Historical players sometimes do have various different cards, although those are most likely Silver or better. For example, we have four different Babe Ruth cards, all from our different historical card categories (One Hit Wonders, Rookie Sensations, Historical All-Stars, Record Breakers, Top WAR, Historical Legends and (still in development) Unsung Heroes). Live cards will only have one per player, plus special cards for special events, like All-Star Game, World Series, etc.”

How does the game handle players who enter a league mid-season?
Users who enter mid-season will enter the Entry Pool, where the record does not matter and they play random opponents from the Entry Pool each simulated day. Regular league play lasts seven days (we simulate 28 league days per day) and once a new cycle starts, users from the Entry Pool will be promoted to the Rookie Leagues.

Will you allow user-created leagues? Will you create more leagues than the ones at launch?
User-created leagues: No. We will however have a feature that lets you tag other users as friends, and when the new leagues are set up, the server tries to combine as many friends into leagues of the same level as possible.
More leagues? This is a dynamic system… Ex: Once we launch PT, we will wait 3-4 days while the Entry Pool fills up with new users/teams. Then we will start the regular League play, and all Entry Pool users get promoted to Rookie League. While the first season runs, new users enter the Entry Pool, and once the first season is over, the top four Teams from each Rookie League will get promoted to Single A and the Entry Pool team will go to the Rookie Leagues. After a few seasons ( = weeks) we’ll have a league structure that will resemble a pyramid with X Major Leagues at the top. The system will dynamically evolve over time.

For more on Out of the Park Baseball 19’s Perfect Team, check out this FAQ from the OOTP Developments official forum as well as some more screens and info.

Epic Games has announced that Fortnite will soon be getting in-game tournaments, another step toward the company’s attempts to provide an esports foundation for the battle royale shooter. Moreover, the in-game tournaments don’t segregate players based on control types, so players using a mouse, a controller, or even a touchscreen will all be competing with each other.

The idea, Epic explains in a blog post, is to get a bunch of players together online and score points based on kills or high placements within matches. Play well and don’t coward out at the same time to rocket to the top of the tournament scene. Players who get to the end win a shiny pin, which will theoretically award them entry into advanced tournaments down the line.

The tournaments will take place through the game client at scheduled times, putting players in multiple matches over the course of hours and matchmaking them based on score. So players who do well will start moving up to face tougher opponents, while those who are struggling will find an easier time over the course of matches.

As mentioned, the tournaments won’t separate people on different versions or control schemes. This means the guy who took you out might have been using a controller or their iPhone when you were using a keyboard and mouse. Epic says that they came to this decision after witnessing high-level play among various different versions of Fortnite and seeing that the best players can keep up and exceed their PC brethren.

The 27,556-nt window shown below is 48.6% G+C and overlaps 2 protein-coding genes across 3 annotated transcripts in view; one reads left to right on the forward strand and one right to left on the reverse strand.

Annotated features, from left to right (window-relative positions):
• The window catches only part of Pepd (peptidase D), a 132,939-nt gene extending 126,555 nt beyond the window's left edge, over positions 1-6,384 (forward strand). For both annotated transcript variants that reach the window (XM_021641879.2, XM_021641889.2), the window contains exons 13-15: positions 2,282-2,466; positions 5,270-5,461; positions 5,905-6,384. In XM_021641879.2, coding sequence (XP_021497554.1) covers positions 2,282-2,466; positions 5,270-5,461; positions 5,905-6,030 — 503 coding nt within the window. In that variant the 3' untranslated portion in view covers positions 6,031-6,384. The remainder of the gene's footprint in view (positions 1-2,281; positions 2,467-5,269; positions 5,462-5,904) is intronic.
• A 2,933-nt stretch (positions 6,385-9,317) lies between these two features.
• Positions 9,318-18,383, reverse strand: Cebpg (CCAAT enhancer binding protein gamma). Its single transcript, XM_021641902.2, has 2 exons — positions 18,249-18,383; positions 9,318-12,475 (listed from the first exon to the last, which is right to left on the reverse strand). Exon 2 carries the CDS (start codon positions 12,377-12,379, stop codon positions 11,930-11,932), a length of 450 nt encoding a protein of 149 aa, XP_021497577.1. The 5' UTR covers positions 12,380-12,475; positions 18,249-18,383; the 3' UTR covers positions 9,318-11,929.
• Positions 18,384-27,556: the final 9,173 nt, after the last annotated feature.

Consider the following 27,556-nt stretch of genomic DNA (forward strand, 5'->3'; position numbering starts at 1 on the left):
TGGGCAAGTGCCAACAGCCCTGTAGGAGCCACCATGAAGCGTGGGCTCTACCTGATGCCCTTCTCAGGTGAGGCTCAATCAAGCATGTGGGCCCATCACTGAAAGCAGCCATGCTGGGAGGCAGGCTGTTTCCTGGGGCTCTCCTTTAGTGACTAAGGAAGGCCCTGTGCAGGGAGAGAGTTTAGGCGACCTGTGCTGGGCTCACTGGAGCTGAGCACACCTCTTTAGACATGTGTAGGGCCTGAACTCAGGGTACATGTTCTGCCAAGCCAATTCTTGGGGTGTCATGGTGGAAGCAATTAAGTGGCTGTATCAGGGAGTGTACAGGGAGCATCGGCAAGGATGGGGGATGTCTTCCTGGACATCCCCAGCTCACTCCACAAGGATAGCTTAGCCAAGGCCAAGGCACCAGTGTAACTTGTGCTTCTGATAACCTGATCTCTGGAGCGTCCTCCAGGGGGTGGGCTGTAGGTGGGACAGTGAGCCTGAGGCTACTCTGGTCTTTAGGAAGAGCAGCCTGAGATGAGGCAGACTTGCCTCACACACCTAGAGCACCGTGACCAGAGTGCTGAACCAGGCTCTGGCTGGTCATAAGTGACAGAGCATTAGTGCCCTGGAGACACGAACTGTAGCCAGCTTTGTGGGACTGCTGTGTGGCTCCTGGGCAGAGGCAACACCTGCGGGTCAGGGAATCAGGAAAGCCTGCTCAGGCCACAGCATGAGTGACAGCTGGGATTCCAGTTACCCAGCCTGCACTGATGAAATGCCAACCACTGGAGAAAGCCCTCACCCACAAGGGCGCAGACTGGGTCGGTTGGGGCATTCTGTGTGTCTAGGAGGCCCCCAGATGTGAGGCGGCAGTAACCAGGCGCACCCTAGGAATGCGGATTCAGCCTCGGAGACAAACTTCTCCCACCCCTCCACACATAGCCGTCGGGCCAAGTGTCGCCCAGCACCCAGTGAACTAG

The first tournament begins in alpha form tomorrow, letting players try their hand against the rest of the world’s Fortnite players soon. Here’s a full list of the tournament dates below, with full timing information available within the client itself as it varies by region.

  • Alpha Tournament (Solo)

    • Dates: October 16 – October 21
    • Description: Participate in the first in-game tournament, spanning across several days of daily competition! 
  • Beta Tournament (Duo)
    • Dates: October 23 – October 25
    • Description: Grab a friend and take on the world – until you are the last two left.
  • Friday Night Fortnite (Squad)
    • Dates: October 19 – November 30
    • Description: Join your friends every Friday and kick off your weekend with some exciting Squad action. 
  • Salty Springs Cup (Solo)
    • Dates: October 27 – October 31
    • Description: One week and three attempts to prove you’re the saltiest that Salty Springs has to offer. 
  • Tomato Temple Cup (Duo)
    • Dates: October 28 – November 1
    • Description: Become legends of the Tomato Temple Cup.

To play, you must opt-in for crossplay first, otherwise you won’t be getting the full pool of possible players. Fortnite is the vanguard of crossplay on consoles, being the first (and thus far only) game to allow it on PlayStation 4 and being an exception to Nintendo’s online play membership service.

What do you think? Is Epic making the right call having all the control types play together? Or is that the only way to actually be fair? Let us know in the comments below.

Jump Force, the upcoming Bandai Namco game that gathers an assortment of popular Shonen Jump characters into one fighting game, held a beta this weekend. We played a bunch of it, training against CPU fighters and dipping our toes into the online competition. While we were there, we also grabbed footage of every character’s Awakened Technique, which is basically their ultimate attack that can only be used after they have taken enough damage. You can check out the video above.

For more on Jump Force, head here for an interview with producer Koji Nakajima. Jump Force is coming to PS4, Xbox One, and PC in February.